Anxiety and Avoidance

The classic behaviour that goes with anxiety is avoidance. Those anxious thoughts and feelings are so strong and uncomfortable that you make excuses, cancel plans or say and do whatever it takes to avoid going into that feared situation or environment. And if you can't avoid it altogether, your anxiety will certainly lead to you escaping from there as soon as you practically can.

When I struggled with social anxiety, making excuses and avoiding things were common occurences. I might have been looking forward to that night out when it was days away, yet the closer it came, the more I would worry about things going badly, about how I might look or saying the wrong thing (or having nothing interesting to say at all). The more anxious and filled with dread I would become, and the more it would play on my mind as I tried to think of a believable excuse I could use to bail out of the plans.  There were times when even if I was at a social event, I would feel so uncomfortable from anxiety that I would make my escape and head home.

Of course, sometimes a few drinks might relax me enough to enjoy myself but that's not a reliable, healthy or always acceptable strategy for tackling anxiety. And it can easily lead to overdoing it, feeling sick and losing the next day with a hangover (as well as those thoughts of what other people might have thought about what you were saying and doing). When it came to something like public speaking, I would try and get out of it any way I could, even to the point of faking sickness.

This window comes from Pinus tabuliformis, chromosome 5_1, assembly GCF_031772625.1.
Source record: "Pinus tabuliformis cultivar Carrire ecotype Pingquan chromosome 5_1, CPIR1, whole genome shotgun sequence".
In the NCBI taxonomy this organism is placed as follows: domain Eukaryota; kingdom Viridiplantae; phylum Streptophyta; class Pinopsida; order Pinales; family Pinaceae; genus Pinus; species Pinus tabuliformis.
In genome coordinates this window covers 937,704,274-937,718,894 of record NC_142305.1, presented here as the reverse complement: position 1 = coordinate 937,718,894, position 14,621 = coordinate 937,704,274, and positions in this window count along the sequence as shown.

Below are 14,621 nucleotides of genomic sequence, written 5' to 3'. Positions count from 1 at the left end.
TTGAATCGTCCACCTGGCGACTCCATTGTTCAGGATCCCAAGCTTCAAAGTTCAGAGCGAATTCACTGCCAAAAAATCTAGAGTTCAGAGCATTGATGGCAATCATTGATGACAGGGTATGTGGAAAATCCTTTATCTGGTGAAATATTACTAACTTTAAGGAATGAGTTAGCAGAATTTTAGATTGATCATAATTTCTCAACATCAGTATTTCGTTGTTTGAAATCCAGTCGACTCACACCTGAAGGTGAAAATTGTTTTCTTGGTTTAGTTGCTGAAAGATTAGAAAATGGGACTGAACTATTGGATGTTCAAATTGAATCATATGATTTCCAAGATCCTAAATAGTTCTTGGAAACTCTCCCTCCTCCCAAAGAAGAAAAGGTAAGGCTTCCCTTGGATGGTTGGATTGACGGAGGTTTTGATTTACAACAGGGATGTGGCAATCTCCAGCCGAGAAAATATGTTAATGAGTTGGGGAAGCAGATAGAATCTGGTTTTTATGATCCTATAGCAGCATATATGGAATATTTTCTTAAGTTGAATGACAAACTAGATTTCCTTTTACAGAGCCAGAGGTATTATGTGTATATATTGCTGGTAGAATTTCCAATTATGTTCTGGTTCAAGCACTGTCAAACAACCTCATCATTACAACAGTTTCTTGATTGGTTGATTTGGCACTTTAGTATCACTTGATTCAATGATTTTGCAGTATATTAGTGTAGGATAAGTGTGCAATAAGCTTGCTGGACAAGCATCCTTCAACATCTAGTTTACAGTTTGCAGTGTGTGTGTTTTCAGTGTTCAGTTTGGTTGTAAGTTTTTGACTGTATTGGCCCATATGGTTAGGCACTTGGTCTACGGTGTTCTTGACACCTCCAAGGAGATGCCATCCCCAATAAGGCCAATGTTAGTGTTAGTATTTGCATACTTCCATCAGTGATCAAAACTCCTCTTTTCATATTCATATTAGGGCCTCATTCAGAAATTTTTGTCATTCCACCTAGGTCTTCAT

The problem with avoidance or escape because of anxiety is that it brings you relief when you do it. You dodge or get away from your anxious thoughts and feelings and then feel better as a result. But that short term relief only re-enforces your anxiety and makes feeling anxious and avoidance all the more likely the next time.

That anxious avoidance and the negative re-enforcement it brings are covered in this video. Click on the image and have a watch now: 


anxiety and avoidance hypnotherapy ely 

The more you recognise that you are avoiding things and that, in doing so, you find a sense of relief that re-enforces your anxiety, it becomes easier to change that pattern. Avoiding a situation, or escaping from it, only exacerbates the problem and makes it more likely that you will carry on escaping and avoiding. 

Of course, just going into those previously anxious situations, or staying in them, unaided can be a struggle because you have to try and deal with and cope with all your anxious feelings and behaviours (which may ultimately calm down but it's an uncomfortable wait). That's where hypnotherapy can help you. By engaging your psychology in particular ways you can prime your mind to be calm and confident before and during those situations. You can learn ways to change catastrophising and negative thoughts, as well as calming anxious feelings. What's more, you'll find yourself thinking and feeling more confident and capable too.

If you've had enough of making excuses to get out of things, cancelling plans due to anxiety or making up reasons to leave situations, then it's certainly time to get your imagination, thoughts, beliefs and expectations working for you. And it's certainly time to start learning how to overcome your anxiety so you can do the things you want to do. 

To your success,

Dan Regan

Hypnotherapy in Ely & Newmarket


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